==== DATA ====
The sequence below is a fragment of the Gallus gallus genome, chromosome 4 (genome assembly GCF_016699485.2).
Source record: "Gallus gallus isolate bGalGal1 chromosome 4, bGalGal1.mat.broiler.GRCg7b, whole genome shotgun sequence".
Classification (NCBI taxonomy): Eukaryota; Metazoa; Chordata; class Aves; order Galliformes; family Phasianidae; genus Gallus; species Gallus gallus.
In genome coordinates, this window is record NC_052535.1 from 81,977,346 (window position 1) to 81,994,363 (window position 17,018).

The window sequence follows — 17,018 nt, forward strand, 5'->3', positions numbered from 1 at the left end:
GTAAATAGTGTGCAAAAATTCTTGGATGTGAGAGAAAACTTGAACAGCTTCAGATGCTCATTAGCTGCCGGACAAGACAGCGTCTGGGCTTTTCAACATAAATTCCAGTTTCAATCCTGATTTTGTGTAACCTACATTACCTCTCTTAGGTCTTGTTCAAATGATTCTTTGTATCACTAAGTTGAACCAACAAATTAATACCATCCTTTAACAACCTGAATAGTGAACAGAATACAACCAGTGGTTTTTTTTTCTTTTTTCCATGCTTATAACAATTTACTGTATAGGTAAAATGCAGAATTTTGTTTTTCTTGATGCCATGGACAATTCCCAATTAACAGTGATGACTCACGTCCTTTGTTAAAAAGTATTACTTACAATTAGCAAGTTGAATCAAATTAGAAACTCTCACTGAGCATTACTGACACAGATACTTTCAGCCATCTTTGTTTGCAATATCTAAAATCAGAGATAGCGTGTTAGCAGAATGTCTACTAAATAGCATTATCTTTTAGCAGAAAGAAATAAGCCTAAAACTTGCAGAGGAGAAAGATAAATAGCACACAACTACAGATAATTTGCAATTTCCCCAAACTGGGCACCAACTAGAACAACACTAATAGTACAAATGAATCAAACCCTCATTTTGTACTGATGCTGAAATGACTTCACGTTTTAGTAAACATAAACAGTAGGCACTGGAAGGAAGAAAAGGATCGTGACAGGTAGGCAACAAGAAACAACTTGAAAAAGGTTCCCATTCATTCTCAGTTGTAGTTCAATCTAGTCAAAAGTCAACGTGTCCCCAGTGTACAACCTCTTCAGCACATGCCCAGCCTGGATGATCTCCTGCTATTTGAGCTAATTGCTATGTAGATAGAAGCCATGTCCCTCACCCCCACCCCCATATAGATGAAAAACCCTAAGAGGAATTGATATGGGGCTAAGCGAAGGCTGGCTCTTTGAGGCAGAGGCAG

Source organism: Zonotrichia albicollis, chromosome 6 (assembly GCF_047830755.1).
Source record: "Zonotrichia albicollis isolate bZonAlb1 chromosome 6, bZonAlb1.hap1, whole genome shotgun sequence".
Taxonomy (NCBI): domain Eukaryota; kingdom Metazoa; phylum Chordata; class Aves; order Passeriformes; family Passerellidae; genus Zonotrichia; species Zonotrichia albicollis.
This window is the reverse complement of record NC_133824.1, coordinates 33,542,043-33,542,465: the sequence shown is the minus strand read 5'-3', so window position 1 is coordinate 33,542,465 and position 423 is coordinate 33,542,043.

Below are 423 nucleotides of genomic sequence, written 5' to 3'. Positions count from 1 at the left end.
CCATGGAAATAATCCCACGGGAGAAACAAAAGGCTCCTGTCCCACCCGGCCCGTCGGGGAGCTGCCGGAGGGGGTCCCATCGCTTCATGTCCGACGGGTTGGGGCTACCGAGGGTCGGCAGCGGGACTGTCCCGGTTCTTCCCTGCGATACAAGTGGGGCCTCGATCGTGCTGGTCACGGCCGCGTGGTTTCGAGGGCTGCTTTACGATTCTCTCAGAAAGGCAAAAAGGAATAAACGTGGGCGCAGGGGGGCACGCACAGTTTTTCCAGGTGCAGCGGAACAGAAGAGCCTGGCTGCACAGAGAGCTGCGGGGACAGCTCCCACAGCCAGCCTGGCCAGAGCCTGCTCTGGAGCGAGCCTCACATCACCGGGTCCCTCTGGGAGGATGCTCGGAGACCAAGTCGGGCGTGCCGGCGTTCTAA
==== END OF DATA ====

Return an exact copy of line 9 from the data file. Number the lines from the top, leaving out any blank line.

Taxonomy (NCBI): domain Eukaryota; kingdom Metazoa; phylum Chordata; class Aves; order Passeriformes; family Passerellidae; genus Zonotrichia; species Zonotrichia albicollis.